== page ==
This week the Courier Journal released a report about the Wildcat’s trip to the Bahamas where over $700,000 was spent on the trip. Only in Lexington is this not a scandal. Because it is UK athletics, the NCAA will look the other way. This isn’t Memphis or UMass that can be pushed around.
The total cost of the trip was $792,845.68. By comparison, an expense report acquired in an open records request showed that North Carolina’s Bahamas trip last summer cost $154,825.91. Portland State, meanwhile, paid a total of $37,714 for its seven-night stay.
UK’s own team expenses were eye-opening, too, from coach John Calipari’s $1,550-per night Atlantis hotel suite to a $23,855.50 reception dinner that included a band and an open bar.
If that doesn’t make you pause and feel the least bit of shame, I don’t know what will. Did you know that Clay County, Kentucky is the hardest place to live in America?
Meanwhile, the college football National Championship did better than the NFL in television ratings. Kentucky’s football recruiting budget is a little over $500,000. I guess Damien Harris made the right choice…
3. Mr. Anthony was looking for his Cleopatra and was willing to pay good money. CBS says basketball analyst Greg Anthony is indefinitely suspended and will call no more games this season after his arrest yesterday in a D.C. prostitution sting. Apparently when Anthony isn’t dancing for the man, he’s looking for the ladies of the night. Greg Anthony has been very open in his support for Republican candidates since he was in college at UNLV. Greg Anthony is a no excuse kind of guy:
4. Covcath upset Newcath last night at the Bank of Kentucky Center. I wonder how the 859Sports Computer is going to handle that. Campbell County was also upset in what can only be considered a home game versus Scott. Scott is now in control of their own destiny in a district that seeds.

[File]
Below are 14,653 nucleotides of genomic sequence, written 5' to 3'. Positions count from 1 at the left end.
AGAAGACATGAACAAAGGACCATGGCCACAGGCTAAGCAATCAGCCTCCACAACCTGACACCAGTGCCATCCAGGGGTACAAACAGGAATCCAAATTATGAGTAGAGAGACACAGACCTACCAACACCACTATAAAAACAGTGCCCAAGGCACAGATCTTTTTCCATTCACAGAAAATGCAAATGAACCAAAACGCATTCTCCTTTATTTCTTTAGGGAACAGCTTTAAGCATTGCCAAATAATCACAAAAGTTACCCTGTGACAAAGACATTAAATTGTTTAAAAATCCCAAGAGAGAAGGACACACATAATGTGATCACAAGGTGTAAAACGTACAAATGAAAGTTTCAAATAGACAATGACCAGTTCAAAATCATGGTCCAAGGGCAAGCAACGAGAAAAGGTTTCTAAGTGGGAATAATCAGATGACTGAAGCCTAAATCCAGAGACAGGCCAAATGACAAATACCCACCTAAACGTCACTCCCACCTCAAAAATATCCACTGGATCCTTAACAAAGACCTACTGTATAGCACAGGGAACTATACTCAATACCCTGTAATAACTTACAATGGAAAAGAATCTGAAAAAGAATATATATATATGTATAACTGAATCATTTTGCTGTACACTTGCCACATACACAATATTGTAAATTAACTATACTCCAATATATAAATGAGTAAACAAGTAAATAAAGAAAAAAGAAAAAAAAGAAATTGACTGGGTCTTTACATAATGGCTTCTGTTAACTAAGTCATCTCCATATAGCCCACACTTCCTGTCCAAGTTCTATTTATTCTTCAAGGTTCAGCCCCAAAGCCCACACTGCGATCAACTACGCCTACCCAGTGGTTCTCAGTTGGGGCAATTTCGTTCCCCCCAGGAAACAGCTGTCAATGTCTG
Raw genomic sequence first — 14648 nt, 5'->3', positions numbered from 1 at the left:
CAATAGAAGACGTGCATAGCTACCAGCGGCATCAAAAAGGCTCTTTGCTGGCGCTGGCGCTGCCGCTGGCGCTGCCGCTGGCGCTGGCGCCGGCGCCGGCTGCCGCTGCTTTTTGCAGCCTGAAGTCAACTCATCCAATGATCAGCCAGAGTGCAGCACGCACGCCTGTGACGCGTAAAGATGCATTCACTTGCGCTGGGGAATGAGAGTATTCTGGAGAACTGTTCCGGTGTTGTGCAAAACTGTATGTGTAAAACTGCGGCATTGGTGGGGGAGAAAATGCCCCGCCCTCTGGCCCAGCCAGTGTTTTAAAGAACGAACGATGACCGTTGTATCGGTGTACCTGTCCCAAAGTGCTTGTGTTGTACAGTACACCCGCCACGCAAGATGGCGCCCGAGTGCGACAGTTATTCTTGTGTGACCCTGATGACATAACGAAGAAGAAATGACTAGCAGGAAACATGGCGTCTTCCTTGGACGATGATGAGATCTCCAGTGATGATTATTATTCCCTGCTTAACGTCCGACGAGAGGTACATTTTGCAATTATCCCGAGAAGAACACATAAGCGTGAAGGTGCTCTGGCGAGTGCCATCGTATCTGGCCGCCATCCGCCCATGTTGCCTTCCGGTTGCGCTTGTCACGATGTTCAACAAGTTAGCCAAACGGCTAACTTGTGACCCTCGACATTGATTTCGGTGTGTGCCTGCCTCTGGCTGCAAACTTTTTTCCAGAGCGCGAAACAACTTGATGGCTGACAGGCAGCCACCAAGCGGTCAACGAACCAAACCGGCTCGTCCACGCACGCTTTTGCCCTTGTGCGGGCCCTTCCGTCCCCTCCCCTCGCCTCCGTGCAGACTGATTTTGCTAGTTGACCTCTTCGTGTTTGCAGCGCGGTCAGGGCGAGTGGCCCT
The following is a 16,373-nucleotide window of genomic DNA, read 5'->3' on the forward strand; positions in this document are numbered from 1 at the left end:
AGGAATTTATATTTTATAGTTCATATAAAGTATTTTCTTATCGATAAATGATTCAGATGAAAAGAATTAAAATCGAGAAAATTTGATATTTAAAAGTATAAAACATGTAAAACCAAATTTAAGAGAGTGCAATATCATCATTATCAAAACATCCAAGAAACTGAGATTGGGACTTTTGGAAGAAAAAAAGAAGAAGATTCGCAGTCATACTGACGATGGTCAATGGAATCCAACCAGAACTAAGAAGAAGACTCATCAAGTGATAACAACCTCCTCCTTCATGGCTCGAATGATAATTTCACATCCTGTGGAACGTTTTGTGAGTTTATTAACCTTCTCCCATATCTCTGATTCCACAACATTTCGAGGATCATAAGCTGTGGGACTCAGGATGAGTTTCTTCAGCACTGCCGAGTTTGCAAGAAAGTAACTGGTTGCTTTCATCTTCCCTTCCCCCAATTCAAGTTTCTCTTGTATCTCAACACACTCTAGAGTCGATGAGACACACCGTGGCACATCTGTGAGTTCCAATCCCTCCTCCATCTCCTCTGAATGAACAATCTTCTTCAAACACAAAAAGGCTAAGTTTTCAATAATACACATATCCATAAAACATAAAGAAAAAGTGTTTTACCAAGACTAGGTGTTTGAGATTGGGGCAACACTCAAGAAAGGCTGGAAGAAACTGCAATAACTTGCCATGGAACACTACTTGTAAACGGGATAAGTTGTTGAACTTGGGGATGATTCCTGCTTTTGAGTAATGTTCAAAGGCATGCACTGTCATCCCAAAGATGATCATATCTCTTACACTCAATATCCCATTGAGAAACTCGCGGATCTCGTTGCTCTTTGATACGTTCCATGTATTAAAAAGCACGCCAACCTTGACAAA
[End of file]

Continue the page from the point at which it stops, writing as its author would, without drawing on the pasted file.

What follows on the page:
5. Michigan has become the first state to exclude intercollegiate student-athletes at its public universities from the definition of a “public employee,” and therefore, the right to bargain collectively through a union.
An amendment to Michigan’s Public Employee Relations Act signed by Governor Rick Snyder excludes from the definition of “public employee” :
(1) “a student participating in intercollegiate athletics on behalf of a [Michigan] public university”;
(2) “a graduate student research assistant or [those serving] in an equivalent position”; and
(3) “any individual whose position does to have sufficient indicia of an employer-employee relations using the 20-factor test announced by the [I]nternal [R]evenue [S]ervice.”
The action came in response to a decision by the Regional Director of the National Labor Relations Board in Chicago that the scholarship football players at Northwestern University were “employees” within the meaning of the National Labor Relations Act and therefore eligible to be represented by a labor union.